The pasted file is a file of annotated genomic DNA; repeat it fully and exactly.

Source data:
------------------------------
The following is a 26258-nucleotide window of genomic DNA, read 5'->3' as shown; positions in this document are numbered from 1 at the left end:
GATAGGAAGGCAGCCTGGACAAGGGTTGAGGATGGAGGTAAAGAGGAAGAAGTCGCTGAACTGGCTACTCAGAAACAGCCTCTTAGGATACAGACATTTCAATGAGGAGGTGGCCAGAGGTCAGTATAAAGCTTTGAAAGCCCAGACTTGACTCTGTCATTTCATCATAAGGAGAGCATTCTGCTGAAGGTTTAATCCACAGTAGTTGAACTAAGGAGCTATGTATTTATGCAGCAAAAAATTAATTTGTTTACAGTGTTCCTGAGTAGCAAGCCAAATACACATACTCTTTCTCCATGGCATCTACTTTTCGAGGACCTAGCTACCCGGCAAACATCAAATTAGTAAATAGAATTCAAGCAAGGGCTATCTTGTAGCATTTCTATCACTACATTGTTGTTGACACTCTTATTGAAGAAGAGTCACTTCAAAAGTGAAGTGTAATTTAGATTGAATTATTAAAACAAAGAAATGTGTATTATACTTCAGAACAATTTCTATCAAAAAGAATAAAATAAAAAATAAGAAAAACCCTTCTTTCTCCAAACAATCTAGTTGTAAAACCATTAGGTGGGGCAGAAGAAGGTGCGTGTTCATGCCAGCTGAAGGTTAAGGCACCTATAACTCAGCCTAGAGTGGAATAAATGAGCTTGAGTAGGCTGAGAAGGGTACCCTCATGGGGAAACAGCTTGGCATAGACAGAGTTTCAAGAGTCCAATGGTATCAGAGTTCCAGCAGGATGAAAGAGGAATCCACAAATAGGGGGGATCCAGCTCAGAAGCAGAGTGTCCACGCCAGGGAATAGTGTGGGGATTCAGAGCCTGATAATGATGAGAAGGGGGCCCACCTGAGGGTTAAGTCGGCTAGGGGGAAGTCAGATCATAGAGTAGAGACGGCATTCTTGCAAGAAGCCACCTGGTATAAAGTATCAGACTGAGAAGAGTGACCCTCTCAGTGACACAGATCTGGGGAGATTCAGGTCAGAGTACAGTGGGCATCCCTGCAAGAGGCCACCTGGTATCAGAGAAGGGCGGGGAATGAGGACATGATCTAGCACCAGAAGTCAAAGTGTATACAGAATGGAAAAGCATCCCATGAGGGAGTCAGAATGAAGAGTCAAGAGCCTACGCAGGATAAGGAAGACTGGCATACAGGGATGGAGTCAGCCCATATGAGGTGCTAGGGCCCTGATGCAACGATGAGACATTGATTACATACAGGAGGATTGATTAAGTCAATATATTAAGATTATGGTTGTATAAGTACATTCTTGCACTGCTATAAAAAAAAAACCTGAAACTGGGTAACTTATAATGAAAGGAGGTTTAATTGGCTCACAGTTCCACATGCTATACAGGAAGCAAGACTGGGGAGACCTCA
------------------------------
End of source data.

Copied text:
The following is a 26258-nucleotide window of genomic DNA, read 5'->3' as shown; positions in this document are numbered from 1 at the left end:
GATAGGAAGGCAGCCTGGACAAGGGTTGAGGATGGAGGTAAAGAGGAAGAAGTCGCTGAACTGGCTACTCAGAAACAGCCTCTTAGGATACAGACATTTCAATGAGGAGGTGGCCAGAGGTCAGTATAAAGCTTTGAAAGCCCAGACTTGACTCTGTCATTTCATCATAAGGAGAGCATTCTGCTGAAGGTTTAATCCACAGTAGTTGAACTAAGGAGCTATGTATTTATGCAGCAAAAAATTAATTTGTTTACAGTGTTCCTGAGTAGCAAGCCAAATACACATACTCTTTCTCCATGGCATCTACTTTTCGAGGACCTAGCTACCCGGCAAACATCAAATTAGTAAATAGAATTCAAGCAAGGGCTATCTTGTAGCATTTCTATCACTACATTGTTGTTGACACTCTTATTGAAGAAGAGTCACTTCAAAAGTGAAGTGTAATTTAGATTGAATTATTAAAACAAAGAAATGTGTATTATACTTCAGAACAATTTCTATCAAAAAGAATAAAATAAAAAATAAGAAAAACCCTTCTTTCTCCAAACAATCTAGTTGTAAAACCATTAGGTGGGGCAGAAGAAGGTGCGTGTTCATGCCAGCTGAAGGTTAAGGCACCTATAACTCAGCCTAGAGTGGAATAAATGAGCTTGAGTAGGCTGAGAAGGGTACCCTCATGGGGAAACAGCTTGGCATAGACAGAGTTTCAAGAGTCCAATGGTATCAGAGTTCCAGCAGGATGAAAGAGGAATCCACAAATAGGGGGGATCCAGCTCAGAAGCAGAGTGTCCACGCCAGGGAATAGTGTGGGGATTCAGAGCCTGATAATGATGAGAAGGGGGCCCACCTGAGGGTTAAGTCGGCTAGGGGGAAGTCAGATCATAGAGTAGAGACGGCATTCTTGCAAGAAGCCACCTGGTATAAAGTATCAGACTGAGAAGAGTGACCCTCTCAGTGACACAGATCTGGGGAGATTCAGGTCAGAGTACAGTGGGCATCCCTGCAAGAGGCCACCTGGTATCAGAGAAGGGCGGGGAATGAGGACATGATCTAGCACCAGAAGTCAAAGTGTATACAGAATGGAAAAGCATCCCATGAGGGAGTCAGAATGAAGAGTCAAGAGCCTACGCAGGATAAGGAAGACTGGCATACAGGGATGGAGTCAGCCCATATGAGGTGCTAGGGCCCTGATGCAACGATGAGACATTGATTACATACAGGAGGATTGATTAAGTCAATATATTAAGATTATGGTTGTATAAGTACATTCTTGCACTGCTATAAAAAAAAAACCTGAAACTGGGTAACTTATAATGAAAGGAGGTTTAATTGGCTCACAGTTCCACATGCTATACAGGAAGCAAGACTGGGGAGACCTCA